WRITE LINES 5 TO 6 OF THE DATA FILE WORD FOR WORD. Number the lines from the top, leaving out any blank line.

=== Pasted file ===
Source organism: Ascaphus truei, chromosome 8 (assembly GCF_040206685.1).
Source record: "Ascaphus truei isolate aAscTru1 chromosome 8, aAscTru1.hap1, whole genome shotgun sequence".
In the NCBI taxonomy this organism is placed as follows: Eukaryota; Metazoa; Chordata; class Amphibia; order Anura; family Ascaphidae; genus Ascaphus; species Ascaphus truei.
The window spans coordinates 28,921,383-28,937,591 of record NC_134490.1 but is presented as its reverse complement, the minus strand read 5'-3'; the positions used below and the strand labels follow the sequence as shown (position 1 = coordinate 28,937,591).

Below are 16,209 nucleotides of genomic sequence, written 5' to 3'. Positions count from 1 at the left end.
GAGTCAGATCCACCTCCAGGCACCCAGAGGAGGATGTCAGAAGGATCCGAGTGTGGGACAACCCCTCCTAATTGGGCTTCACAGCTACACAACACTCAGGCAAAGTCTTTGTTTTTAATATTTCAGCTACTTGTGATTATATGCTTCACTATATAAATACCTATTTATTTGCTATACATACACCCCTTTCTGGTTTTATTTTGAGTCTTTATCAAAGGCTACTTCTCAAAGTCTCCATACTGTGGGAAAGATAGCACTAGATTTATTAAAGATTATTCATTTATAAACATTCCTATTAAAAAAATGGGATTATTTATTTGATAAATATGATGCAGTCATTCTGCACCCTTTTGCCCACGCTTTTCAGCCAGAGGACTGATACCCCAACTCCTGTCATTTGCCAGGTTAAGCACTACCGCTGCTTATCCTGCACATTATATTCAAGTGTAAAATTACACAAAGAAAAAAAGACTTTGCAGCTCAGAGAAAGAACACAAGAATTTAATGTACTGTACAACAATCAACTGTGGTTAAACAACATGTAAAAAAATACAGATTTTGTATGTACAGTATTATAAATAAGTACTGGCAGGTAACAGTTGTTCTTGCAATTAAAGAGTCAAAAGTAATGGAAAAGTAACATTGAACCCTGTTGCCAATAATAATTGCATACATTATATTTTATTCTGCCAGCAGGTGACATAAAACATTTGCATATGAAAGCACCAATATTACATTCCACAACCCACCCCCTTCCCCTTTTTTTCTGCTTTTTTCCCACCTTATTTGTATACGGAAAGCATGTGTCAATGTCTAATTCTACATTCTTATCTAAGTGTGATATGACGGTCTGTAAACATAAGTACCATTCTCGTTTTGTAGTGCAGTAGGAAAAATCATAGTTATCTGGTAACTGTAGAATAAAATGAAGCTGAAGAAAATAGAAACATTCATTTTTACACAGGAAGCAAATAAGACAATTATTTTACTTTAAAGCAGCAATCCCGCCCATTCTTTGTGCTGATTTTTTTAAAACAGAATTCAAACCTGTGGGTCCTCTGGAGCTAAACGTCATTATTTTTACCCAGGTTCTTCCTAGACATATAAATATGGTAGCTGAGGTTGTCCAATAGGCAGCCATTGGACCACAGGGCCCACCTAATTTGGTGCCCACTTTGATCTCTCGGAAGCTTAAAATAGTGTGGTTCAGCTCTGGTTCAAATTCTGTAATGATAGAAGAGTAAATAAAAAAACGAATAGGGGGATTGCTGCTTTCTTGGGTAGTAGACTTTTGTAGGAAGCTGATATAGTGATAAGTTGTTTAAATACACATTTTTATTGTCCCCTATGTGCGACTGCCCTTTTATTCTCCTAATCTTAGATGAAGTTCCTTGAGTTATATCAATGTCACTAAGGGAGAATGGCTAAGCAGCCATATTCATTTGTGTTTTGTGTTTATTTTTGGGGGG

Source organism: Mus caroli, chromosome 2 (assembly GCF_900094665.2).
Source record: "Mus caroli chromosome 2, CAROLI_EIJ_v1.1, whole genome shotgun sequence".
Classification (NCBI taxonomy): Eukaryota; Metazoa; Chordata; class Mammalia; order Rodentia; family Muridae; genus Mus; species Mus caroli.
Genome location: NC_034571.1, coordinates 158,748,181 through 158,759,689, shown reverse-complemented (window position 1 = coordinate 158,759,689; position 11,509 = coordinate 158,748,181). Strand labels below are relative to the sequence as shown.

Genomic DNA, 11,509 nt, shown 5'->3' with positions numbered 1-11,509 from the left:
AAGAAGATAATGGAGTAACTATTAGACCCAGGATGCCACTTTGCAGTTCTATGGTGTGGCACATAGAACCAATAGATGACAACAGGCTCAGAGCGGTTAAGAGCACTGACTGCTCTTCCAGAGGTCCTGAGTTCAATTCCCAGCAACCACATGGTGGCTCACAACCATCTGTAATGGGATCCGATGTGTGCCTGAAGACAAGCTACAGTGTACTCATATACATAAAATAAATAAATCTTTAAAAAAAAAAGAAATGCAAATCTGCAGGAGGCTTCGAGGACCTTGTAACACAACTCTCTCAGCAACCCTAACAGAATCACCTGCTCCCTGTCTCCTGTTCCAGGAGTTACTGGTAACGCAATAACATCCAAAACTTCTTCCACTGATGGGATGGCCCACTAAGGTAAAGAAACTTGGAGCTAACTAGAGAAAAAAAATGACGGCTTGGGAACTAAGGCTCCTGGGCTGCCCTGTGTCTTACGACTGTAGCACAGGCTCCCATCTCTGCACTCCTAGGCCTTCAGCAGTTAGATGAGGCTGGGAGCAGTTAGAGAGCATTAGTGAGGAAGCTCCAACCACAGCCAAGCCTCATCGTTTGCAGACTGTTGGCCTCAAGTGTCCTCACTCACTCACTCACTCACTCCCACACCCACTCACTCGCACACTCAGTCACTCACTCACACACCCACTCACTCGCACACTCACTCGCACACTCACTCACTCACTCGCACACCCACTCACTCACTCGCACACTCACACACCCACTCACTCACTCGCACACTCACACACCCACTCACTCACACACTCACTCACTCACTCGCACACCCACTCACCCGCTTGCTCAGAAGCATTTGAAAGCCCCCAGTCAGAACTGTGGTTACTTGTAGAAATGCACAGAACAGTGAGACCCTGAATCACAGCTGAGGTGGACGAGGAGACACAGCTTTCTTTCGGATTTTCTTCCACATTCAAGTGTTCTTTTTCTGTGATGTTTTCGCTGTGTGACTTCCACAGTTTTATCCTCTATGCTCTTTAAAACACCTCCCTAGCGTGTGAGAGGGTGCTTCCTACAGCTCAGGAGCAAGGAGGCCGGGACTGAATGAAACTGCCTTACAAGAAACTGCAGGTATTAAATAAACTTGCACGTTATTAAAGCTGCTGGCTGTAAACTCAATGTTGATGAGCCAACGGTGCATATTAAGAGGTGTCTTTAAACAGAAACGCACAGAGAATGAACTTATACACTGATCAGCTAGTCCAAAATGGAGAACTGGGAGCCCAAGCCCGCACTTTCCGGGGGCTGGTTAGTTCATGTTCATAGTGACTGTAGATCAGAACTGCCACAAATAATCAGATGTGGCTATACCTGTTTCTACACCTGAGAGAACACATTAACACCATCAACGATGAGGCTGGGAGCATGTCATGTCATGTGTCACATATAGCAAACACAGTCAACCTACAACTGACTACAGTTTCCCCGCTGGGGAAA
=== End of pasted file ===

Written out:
Below are 16,209 nucleotides of genomic sequence, written 5' to 3'. Positions count from 1 at the left end.
GAGTCAGATCCACCTCCAGGCACCCAGAGGAGGATGTCAGAAGGATCCGAGTGTGGGACAACCCCTCCTAATTGGGCTTCACAGCTACACAACACTCAGGCAAAGTCTTTGTTTTTAATATTTCAGCTACTTGTGATTATATGCTTCACTATATAAATACCTATTTATTTGCTATACATACACCCCTTTCTGGTTTTATTTTGAGTCTTTATCAAAGGCTACTTCTCAAAGTCTCCATACTGTGGGAAAGATAGCACTAGATTTATTAAAGATTATTCATTTATAAACATTCCTATTAAAAAAATGGGATTATTTATTTGATAAATATGATGCAGTCATTCTGCACCCTTTTGCCCACGCTTTTCAGCCAGAGGACTGATACCCCAACTCCTGTCATTTGCCAGGTTAAGCACTACCGCTGCTTATCCTGCACATTATATTCAAGTGTAAAATTACACAAAGAAAAAAAGACTTTGCAGCTCAGAGAAAGAACACAAGAATTTAATGTACTGTACAACAATCAACTGTGGTTAAACAACATGTAAAAAAATACAGATTTTGTATGTACAGTATTATAAATAAGTACTGGCAGGTAACAGTTGTTCTTGCAATTAAAGAGTCAAAAGTAATGGAAAAGTAACATTGAACCCTGTTGCCAATAATAATTGCATACATTATATTTTATTCTGCCAGCAGGTGACATAAAACATTTGCATATGAAAGCACCAATATTACATTCCACAACCCACCCCCTTCCCCTTTTTTTCTGCTTTTTTCCCACCTTATTTGTATACGGAAAGCATGTGTCAATGTCTAATTCTACATTCTTATCTAAGTGTGATATGACGGTCTGTAAACATAAGTACCATTCTCGTTTTGTAGTGCAGTAGGAAAAATCATAGTTATCTGGTAACTGTAGAATAAAATGAAGCTGAAGAAAATAGAAACATTCATTTTTACACAGGAAGCAAATAAGACAATTATTTTACTTTAAAGCAGCAATCCCGCCCATTCTTTGTGCTGATTTTTTTAAAACAGAATTCAAACCTGTGGGTCCTCTGGAGCTAAACGTCATTATTTTTACCCAGGTTCTTCCTAGACATATAAATATGGTAGCTGAGGTTGTCCAATAGGCAGCCATTGGACCACAGGGCCCACCTAATTTGGTGCCCACTTTGATCTCTCGGAAGCTTAAAATAGTGTGGTTCAGCTCTGGTTCAAATTCTGTAATGATAGAAGAGTAAATAAAAAAACGAATAGGGGGATTGCTGCTTTCTTGGGTAGTAGACTTTTGTAGGAAGCTGATATAGTGATAAGTTGTTTAAATACACATTTTTATTGTCCCCTATGTGCGACTGCCCTTTTATTCTCCTAATCTTAGATGAAGTTCCTTGAGTTATATCAATGTCACTAAGGGAGAATGGCTAAGCAGCCATATTCATTTGTGTTTTGTGTTTATTTTTGGGGGG